Imagine you are an Israel Defense Forces (IDF) reservist who fought for Israel during Operation Pillars of Defense in Gaza. You travel abroad. Upon deplaning, you are arrested for war crimes.
Since 2000, there have been various attempts in several counties to prosecute Israeli citizens who participated in armed conflicts between Israel and its neighbors. The claim is that in the context of these conflicts, soldiers and commanders committed violations of international humanitarian law at a level that justifies the exercise of personal international criminal jurisdiction against those who committed the violations.
International criminal jurisdiction against Israelis can be exercised through two different mechanisms: universal jurisdiction and the International Criminal Court.
What is universal jurisdiction?
Universal jurisdiction means any country may prosecute any person who has committed one or more of the most serious violations of international law: crimes of genocide, war crimes and crimes against humanity. Needless to say, any country can also prosecute those violations of international law if the crimes took place within its territory, or if the accused is a citizen of that country. However, many countries do not prosecute their own citizens for violations of international law. Actually, this is the main justification for the use of universal jurisdiction. Without it, many of the more serious violators of international law would never be punished. Would Nazi Germany have prosecuted Adolph Eichmann?
However, the exercise of universal jurisdiction creates serious political and legal problems because in making use of universal jurisdiction, the prosecuting country is intervening in acts that took place on the territory of another country — and in cases where the other country refused to do so.
Much criticism of universal international jurisdiction is directed at its use as a political tool. Sometimes, it is used against weak countries that do not have the ability to oppose its use. Other times, it is leveraged as a means of embarrassing another country for political reasons.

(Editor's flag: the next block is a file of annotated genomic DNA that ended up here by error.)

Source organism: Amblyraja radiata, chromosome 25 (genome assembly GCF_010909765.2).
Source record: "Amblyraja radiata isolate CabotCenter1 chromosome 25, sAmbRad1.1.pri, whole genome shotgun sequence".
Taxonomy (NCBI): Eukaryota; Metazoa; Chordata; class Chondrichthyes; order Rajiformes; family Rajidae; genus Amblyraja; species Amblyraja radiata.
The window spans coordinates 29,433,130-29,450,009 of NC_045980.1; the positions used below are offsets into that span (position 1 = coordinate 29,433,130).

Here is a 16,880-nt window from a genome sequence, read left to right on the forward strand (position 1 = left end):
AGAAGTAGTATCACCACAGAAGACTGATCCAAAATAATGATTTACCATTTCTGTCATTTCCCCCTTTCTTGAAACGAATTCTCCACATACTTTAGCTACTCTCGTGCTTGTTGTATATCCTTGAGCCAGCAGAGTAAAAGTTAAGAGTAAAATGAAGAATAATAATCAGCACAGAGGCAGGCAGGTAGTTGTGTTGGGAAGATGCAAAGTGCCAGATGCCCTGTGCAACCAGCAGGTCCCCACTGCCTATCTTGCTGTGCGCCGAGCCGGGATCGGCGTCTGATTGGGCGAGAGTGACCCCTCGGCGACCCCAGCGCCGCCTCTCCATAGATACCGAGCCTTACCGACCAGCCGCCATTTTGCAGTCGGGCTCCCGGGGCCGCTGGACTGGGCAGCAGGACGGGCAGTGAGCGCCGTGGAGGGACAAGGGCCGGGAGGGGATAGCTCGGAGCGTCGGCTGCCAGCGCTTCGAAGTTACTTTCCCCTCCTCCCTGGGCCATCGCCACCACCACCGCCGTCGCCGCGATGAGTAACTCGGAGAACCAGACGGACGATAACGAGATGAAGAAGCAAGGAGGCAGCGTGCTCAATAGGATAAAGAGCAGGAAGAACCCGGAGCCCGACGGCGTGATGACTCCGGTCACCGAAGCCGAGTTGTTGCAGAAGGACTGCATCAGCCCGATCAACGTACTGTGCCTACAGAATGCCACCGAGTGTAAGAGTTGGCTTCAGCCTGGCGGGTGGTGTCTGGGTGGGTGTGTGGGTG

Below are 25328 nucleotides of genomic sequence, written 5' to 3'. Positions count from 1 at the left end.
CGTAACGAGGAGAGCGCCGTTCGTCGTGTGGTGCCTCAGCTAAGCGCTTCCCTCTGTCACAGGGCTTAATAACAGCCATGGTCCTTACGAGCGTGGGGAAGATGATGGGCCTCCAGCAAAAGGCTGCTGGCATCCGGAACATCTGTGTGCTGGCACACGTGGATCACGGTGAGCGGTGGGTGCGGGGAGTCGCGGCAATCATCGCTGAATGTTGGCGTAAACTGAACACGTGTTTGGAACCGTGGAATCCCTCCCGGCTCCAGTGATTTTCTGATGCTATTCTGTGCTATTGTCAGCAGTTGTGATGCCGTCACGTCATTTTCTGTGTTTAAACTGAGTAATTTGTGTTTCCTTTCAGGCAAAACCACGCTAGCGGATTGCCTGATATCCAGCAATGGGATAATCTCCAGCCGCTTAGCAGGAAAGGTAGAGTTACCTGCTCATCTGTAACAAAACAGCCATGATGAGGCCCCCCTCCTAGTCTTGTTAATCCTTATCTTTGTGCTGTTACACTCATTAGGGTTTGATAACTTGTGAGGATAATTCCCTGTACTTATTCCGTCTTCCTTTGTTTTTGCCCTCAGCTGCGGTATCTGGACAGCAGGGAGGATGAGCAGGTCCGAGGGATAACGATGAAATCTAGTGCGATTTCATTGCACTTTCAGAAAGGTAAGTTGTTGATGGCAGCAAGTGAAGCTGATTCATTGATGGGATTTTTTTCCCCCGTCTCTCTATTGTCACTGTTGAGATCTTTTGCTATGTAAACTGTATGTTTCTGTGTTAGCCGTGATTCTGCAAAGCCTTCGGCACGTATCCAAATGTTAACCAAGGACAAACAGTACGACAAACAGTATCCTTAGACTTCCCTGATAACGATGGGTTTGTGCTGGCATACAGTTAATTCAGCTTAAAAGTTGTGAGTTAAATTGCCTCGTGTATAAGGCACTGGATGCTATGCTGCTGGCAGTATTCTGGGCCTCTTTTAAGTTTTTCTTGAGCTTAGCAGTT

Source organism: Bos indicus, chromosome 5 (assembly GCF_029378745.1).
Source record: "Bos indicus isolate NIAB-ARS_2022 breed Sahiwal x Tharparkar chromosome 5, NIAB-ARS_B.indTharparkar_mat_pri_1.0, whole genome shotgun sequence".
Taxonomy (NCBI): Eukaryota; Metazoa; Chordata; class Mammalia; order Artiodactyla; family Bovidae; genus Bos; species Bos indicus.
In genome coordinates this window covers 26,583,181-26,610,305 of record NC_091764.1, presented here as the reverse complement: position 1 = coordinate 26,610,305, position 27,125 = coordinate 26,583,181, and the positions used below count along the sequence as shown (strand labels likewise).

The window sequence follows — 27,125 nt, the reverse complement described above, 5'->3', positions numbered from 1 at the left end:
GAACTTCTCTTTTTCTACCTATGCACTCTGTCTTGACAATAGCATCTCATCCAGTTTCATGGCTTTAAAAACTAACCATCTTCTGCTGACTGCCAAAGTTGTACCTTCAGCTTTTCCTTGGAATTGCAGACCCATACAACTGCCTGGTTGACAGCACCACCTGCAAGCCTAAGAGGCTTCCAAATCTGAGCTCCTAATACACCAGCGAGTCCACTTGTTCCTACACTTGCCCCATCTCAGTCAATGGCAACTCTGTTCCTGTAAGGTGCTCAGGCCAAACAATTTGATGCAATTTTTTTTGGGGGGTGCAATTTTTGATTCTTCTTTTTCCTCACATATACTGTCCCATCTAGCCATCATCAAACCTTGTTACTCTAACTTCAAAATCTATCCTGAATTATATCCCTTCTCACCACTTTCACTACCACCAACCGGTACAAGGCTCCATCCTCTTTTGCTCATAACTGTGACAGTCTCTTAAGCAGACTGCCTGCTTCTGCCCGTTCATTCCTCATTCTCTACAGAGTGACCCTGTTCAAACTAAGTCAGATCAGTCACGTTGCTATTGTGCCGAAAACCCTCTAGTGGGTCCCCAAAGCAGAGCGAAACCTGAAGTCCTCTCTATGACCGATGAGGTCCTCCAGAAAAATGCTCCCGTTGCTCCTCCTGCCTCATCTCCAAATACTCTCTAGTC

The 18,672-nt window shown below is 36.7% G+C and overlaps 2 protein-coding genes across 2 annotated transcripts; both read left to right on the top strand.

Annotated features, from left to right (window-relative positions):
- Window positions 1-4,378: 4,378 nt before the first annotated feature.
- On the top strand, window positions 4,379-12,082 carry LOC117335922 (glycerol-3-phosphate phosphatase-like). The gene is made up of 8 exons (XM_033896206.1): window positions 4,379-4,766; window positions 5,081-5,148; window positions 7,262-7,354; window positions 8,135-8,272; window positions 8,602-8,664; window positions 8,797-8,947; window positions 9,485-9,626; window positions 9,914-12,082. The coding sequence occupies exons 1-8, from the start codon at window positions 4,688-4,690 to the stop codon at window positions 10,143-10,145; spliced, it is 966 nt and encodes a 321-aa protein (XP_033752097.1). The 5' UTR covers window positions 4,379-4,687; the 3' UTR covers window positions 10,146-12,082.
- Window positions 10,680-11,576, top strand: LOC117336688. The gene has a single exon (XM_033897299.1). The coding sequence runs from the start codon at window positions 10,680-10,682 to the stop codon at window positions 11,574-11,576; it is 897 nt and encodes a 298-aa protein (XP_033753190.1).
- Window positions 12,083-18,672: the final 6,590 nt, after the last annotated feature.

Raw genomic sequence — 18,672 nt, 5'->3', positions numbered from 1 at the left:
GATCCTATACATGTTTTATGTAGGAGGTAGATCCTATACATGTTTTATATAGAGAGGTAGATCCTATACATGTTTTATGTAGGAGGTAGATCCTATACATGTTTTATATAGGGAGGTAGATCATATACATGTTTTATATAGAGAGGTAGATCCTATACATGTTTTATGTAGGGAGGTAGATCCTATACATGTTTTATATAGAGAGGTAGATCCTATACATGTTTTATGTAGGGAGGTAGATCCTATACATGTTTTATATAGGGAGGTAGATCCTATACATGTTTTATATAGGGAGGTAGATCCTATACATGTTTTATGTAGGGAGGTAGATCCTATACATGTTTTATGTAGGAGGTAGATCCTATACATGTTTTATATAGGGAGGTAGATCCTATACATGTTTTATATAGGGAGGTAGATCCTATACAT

Can we expect that Israelis will be prosecuted under universal criminal jurisdiction?
There have not been many prosecutions of Israelis outside of Israel based on the exercise of universal jurisdiction. The main reason for this is that countries generally do not use universal jurisdiction if the country that is most closely connected to the incident investigates it and, when needed, prosecutes those responsible. As long as Israel conducts proper investigations regarding suspicions of violations of the laws of combat, there is no reason to presume that foreign courts would become involved. Nonetheless, there are concerns, especially when the State of Israel does not initiate an investigation, when these investigations are not considered intensive enough, or when they continue for long periods of time, without resolution. An effective Israeli investigation policy can prevent international intervention.
What is the International Criminal Court?
The International Criminal Court (the “ICC”) began operating in 2003. Its role is to prosecute those who commit the most serious violations of international law. In fact, the ICC was created as a neutral international body in response to the criticisms raised against the use of universal jurisdiction.
The ICC is only authorized to prosecute violations of international criminal law with respect to events that took place in countries that have signed the Rome Statute, by the citizens of those countries, or in accordance with a Security Council Resolution. In the past, because Israel had not signed the Rome Statute, it was reasonable to assume Israeli citizens were not likely to be prosecuted before the ICC. The situation changed somewhat in 2015, however. The ICC Prosecutor decided she would recognize Palestine as a state for the purpose of the Rome Statute, and Palestine’s adherence to the Rome Statute granted the ICC jurisdiction regarding suspicions of crimes committed on Palestinian territory. It is reasonable to presume that the ICC prosecutor would regard “territory of the State of Palestine” as including Judea, Samaria, and the Gaza Strip.
This does not mean the ICC prosecutor would initiate an investigation on suspicion of a violation of international humanitarian law — though it would have the ability to do so. Before even initiating an investigation, the ICC prosecutor must satisfy the requirement of complementarity.
According to the principle of complementarity, the ICC will not approve the opening of an investigation in cases in which the suspected defendant has already been investigated or prosecuted in the country that has the closest connection to the incident, as long as it can ascertain that the investigation/prosecution was genuine.
The ICC has the authority to decide whether such proceedings were conducted properly. Take the case the prosecution of Saif Al-Islam Gaddafi, the son of Libyan dictator Muammar Gaddafi. The courts rejected Libya’s claim that it was investigating the suspicions against Gaddafi, calling Libya’s investigation too general (it did not specify the crimes investigated or what investigative steps were taken).
Hence, there is only one good way to prevent prosecution before the ICC and the exercise of universal jurisdiction: Israeli authorities must conduct effective, independent, and genuine investigations in cases where there are suspicions of war crimes or other violations.
Prof. Amichai Cohen is a Research Fellow at the Israel Democracy Institute, where he works on the National Security and Democracy project.